In the FRANCINSTIEN T-Sym correction algorithm, advantage is taken the time-symmetric, zero-phase response of certain digital filters to increase the steepness of the onset of the all-important frequency-dependent crosstalk. In this way, the difference between the low-frequency regime and high-frequency regime is more clearly defined. Analysis of the formation of stereo images in terms of wavefront reconstruction theory demonstrate this approach is worthwhile1. Listening tests confirm it: the result is a stereo image of unprecedented clarity and "solidity"
As a demonstration of FRANCINSTIEN T-Sym here is a recording of Beethoven's Bagatelle No. 25 in A minor for solo piano (commonly known as Für Elise) performed by Charles Metz on a fortepiano at First Congregational Church of St. Louis, Missouri in November 2019.
Captured using a Schoeps pair and FRANCINSTIEN T-Sym post-processing, the recording was kindly supplied by producer/ engineer: Barry Hufker. The photograph of the concert is by Pat Weaver.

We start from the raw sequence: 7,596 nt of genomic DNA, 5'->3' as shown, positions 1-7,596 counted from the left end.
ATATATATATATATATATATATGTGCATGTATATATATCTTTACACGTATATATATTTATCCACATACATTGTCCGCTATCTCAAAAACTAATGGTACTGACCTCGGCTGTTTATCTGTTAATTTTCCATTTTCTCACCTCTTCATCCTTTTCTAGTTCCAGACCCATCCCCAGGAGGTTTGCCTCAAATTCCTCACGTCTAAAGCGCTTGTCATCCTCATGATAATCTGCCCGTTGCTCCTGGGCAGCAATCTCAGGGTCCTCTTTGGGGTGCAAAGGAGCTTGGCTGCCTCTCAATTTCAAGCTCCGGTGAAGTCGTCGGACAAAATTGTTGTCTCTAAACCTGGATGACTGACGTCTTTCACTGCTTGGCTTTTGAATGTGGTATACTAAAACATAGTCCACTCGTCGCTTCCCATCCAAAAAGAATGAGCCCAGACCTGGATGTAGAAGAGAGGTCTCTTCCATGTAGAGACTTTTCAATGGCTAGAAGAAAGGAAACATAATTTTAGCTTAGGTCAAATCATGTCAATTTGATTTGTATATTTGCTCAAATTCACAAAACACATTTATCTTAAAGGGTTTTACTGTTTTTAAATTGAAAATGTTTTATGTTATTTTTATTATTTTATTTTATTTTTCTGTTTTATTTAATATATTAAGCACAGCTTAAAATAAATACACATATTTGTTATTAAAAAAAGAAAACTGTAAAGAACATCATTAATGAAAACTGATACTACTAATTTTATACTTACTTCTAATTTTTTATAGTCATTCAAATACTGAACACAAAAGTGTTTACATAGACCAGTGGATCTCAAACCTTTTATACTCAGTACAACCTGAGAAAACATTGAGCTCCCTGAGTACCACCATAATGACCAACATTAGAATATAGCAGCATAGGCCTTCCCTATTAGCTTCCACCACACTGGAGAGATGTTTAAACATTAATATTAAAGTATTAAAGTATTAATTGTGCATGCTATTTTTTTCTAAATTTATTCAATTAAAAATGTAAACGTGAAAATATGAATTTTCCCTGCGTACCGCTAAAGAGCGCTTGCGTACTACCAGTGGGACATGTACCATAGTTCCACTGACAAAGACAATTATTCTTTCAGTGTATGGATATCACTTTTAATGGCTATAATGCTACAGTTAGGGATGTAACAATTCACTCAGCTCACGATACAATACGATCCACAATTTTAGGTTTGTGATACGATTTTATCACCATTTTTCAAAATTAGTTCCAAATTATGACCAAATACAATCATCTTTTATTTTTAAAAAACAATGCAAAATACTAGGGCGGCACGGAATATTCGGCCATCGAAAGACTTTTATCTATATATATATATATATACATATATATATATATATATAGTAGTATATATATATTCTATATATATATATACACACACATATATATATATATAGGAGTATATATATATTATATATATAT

Charles Metz performs nationally and internationally on various virginals, harpsichords and fortepianos. This performance used a replica instrument built by Paul McNulty who is based in Divisov in the Czech Republic.
For more information on the FRANCINSTIEN T-Sym process viewed as a wavefront reconstruction mechanism (like a hologram) is given here.
1 Bennett, J.C. et al. A New Approach to the Assessment of Stereophonic Sound System Performance. J.Audio Eng. Soc., Vol.33, No.5, 1985 (May)
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